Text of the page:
Traditionally, investors have marked the official beginning of each quarter's earnings season with the release of aluminum maker Alcoa's (NYSE:AA) latest results. On the whole, that's been a profitable exercise for investors recently, as Alcoa's stock came into this afternoon's announcement having more than doubled since this time last year. With such a strong recovery, investors wanted to see more success from Alcoa in its third quarter, and almost universally, they were happy with what they saw in the report. Let's take a closer look at how Alcoa did in the third quarter and what it means for the company's longer-term future.
Alcoa's growth picks up steam
Alcoa's third-quarter earnings report continued the recovery it has seen in past quarters. Overall, the company earned $149 million, but those figures included a $221 million charge to cover the costs of restructuring its commodity business. The adjusted net income of $370 million translated to earnings per share of $0.31, easily topping investors' expectations for $0.23 per share and more than tripling its year-earlier adjusted profit. Revenue rose by 8% to $6.2 billion, with organic growth contributing about half of Alcoa's overall sales gains.
Once again, Alcoa got positive contributions from all of its business segments. The key engineered products and solutions division, which includes Alcoa's most specialized high-margin products, enjoyed a record quarter in terms of after-tax operating income. The midstream Global Rolled Products division saw impressive gains of 45% in after-tax operating income from year-ago levels, climbing above the $100 million mark for the quarter. And even Alcoa's commodity business, which focuses on the production of alumina and primary metals, saw better performance as lower costs helped the company reap greater profits from the segment.
CEO Klaus Kleinfeld expressed his pleasure at the results, noting that the quarter "is a clear data point that Alcoa's transformation is delivering." Moreover, Kleinfeld emphasized the importance of the restructuring moves the company has made, arguing that "[t]his strong quarter is the direct result of our intense focus on repositioning our portfolio."
What Alcoa sees ahead
Of great importance not just to Alcoa but to investors more broadly is the company's look at the future of the industries on which it depends. Alcoa said that it expects global aerospace sales growth of 8% to 9%, with commercial aircraft and regional jet sales playing a vital role. Automotive production growth this year will be less important at 2% to 4%, and declines in industrial gas turbine sales will weigh on the industry overall. Yet the commercial transportation market looks like the biggest growth opportunity for Alcoa right now, with expectations of 16% to 20% production growth for 2014. More broadly, Alcoa repeated its belief that global aluminum demand overall will grow by 7% this year.
Alcoa also expects its internal moves to improve its prospects. The company has gradually cut back on its higher-cost smelter operations, instead looking for lower-cost ways to produce the commodity materials necessary to increase its margins. The company's Saudi Arabia joint venture has produced a fully operational smelter, and Alcoa expects the facility's refinery to have the lowest costs of any such operation in the world.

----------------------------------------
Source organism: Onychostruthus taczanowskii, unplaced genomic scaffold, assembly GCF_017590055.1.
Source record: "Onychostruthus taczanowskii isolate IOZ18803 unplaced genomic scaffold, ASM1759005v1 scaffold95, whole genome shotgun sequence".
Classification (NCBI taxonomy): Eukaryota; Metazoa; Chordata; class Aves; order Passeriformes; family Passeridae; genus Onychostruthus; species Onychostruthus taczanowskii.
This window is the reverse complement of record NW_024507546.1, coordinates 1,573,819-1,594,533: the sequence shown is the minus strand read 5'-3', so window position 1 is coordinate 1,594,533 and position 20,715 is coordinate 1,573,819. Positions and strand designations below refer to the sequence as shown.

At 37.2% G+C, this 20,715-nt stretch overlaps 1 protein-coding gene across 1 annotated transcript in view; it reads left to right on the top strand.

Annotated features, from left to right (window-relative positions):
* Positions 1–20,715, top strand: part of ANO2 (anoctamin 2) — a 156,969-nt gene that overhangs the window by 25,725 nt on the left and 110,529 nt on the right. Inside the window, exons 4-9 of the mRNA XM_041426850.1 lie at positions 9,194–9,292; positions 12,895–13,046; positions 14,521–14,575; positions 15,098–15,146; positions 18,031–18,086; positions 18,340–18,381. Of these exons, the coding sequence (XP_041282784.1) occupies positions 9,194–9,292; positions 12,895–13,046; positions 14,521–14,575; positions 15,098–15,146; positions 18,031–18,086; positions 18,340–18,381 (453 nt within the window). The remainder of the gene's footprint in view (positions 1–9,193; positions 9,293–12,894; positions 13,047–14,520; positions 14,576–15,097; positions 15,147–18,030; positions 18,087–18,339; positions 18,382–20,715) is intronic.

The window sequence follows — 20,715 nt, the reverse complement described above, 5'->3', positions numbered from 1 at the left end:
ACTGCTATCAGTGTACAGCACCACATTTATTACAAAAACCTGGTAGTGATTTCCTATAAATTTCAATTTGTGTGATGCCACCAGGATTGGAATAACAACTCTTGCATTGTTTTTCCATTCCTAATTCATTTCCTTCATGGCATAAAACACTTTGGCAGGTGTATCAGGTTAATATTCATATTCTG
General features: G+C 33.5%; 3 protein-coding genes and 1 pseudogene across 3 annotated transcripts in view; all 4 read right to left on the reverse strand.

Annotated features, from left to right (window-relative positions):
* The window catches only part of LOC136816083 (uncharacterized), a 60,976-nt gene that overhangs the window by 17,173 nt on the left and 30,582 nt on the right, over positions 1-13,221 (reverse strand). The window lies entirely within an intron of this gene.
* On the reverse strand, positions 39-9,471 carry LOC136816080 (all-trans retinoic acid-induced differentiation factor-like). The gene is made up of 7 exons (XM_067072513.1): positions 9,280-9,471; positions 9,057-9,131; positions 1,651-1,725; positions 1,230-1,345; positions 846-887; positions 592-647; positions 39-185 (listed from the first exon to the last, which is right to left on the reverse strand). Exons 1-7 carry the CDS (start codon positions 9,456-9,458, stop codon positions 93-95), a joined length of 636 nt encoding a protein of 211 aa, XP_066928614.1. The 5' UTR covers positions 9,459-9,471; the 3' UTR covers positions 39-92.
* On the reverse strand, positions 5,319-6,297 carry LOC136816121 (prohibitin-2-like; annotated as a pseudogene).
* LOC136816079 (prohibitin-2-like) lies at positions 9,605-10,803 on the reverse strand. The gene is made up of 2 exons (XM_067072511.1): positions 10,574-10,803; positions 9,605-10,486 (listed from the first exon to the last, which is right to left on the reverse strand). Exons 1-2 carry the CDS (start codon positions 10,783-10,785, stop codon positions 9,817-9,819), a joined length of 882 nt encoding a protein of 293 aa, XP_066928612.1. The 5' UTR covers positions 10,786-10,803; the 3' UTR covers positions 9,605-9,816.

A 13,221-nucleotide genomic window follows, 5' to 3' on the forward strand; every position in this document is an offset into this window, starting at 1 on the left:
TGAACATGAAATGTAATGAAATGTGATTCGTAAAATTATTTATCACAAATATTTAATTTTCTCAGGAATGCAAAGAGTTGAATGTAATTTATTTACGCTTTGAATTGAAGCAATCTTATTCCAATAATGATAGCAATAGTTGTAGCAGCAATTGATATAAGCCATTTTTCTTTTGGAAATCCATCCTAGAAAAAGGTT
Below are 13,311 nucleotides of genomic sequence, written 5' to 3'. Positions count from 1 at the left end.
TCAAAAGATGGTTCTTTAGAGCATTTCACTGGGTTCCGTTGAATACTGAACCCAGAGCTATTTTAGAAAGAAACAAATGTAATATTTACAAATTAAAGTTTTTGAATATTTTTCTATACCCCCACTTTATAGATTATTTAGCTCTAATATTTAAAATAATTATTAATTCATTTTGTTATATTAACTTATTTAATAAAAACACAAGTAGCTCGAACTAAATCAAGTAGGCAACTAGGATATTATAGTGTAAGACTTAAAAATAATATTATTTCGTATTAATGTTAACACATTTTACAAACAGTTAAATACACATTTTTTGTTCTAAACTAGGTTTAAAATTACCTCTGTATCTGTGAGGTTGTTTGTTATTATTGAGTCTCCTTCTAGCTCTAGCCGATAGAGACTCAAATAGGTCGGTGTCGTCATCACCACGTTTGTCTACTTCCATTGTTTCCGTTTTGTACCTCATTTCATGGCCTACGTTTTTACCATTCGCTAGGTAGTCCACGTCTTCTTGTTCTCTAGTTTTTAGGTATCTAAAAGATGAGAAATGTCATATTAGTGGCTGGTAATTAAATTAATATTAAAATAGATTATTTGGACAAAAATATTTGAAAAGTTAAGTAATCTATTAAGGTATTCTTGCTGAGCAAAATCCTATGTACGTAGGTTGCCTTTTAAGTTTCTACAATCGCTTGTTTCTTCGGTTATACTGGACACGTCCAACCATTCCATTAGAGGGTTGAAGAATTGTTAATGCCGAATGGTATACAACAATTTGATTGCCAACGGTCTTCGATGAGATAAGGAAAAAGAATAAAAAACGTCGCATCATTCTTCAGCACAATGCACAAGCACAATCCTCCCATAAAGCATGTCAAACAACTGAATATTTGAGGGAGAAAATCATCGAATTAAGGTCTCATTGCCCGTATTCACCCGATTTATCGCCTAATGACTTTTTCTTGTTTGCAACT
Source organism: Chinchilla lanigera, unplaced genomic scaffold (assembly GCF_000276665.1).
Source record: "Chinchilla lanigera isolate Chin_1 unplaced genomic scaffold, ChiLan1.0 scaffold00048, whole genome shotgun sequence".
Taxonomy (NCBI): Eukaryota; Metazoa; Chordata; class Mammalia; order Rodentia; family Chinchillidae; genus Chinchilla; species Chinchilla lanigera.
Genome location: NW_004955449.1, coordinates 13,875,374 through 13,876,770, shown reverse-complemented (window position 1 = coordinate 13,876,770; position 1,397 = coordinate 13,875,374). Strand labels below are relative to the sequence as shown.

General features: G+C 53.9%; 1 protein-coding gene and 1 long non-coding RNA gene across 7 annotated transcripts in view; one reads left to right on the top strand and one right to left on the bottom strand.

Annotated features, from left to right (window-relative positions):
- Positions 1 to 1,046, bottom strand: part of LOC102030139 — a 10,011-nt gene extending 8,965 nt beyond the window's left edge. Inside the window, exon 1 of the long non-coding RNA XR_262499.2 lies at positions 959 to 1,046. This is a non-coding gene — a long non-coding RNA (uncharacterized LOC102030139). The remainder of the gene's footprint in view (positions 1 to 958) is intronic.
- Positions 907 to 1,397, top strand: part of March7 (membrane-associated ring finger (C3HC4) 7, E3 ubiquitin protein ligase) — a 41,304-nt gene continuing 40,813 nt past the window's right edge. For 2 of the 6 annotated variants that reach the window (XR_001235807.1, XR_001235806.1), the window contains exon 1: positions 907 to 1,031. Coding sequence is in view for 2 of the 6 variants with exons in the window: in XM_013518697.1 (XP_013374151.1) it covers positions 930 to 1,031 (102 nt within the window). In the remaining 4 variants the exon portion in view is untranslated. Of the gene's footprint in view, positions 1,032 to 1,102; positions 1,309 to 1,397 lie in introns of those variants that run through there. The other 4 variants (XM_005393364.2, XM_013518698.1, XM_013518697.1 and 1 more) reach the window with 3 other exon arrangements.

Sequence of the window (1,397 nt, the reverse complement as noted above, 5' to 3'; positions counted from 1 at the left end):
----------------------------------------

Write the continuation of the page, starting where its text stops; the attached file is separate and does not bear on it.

How can Alcoa make its future brighter?
Alcoa finds itself at a potential turning point, as some major initiatives from large customers will test the viability of aluminum-made products in a wider variety of applications. Most notably, the release of the aluminum-body 2015 Ford F-150 continues to represent a huge opportunity for Alcoa, but it also carries a lot of risk if Ford customers don't buy in to the concept behind the lighter-weight, more fuel-efficient truck.
Similarly, with its pending purchase of Firth Rixson, Alcoa will redouble its commitment to the aerospace industry. Alcoa said that the acquisition is moving forward, and it still hopes to close on the deal by the end of 2014. Given the huge market for commercial aircraft as well as the need for highly specialized value-add products to meet the technologically advanced demands that aircraft makers have on their suppliers, Alcoa looks well poised to keep its revenue and profits moving higher, and the company said that it expects annual aerospace revenue to jump by 20% once the deal is done. The company also announced multiyear contracts with Boeing and the Pratt & Whitney division of United Technologies worth more than $2 billion. Yet if aerospace demand suddenly falls off for global macroeconomic reasons, then Alcoa's greater exposure to that key market could cause a marked reversal in the aluminum maker's fortunes.
As the broader stock market has shown some signs of weakness in recent weeks, investors are looking more closely at the fundamentals of the stocks they buy. In light of today's report, Alcoa stock quickly jumped to a gain of between 1% and 2% in the first 30 minutes after the news came out. Alcoa's core business has been stronger than ever lately, and as long as those trends continue, the stock could have room to rise further.
Dan Caplinger owns shares of Ford. The Motley Fool recommends and owns shares of Ford. Try any of our Foolish newsletter services free for 30 days. We Fools may not all hold the same opinions, but we all believe that considering a diverse range of insights makes us better investors. The Motley Fool has a disclosure policy.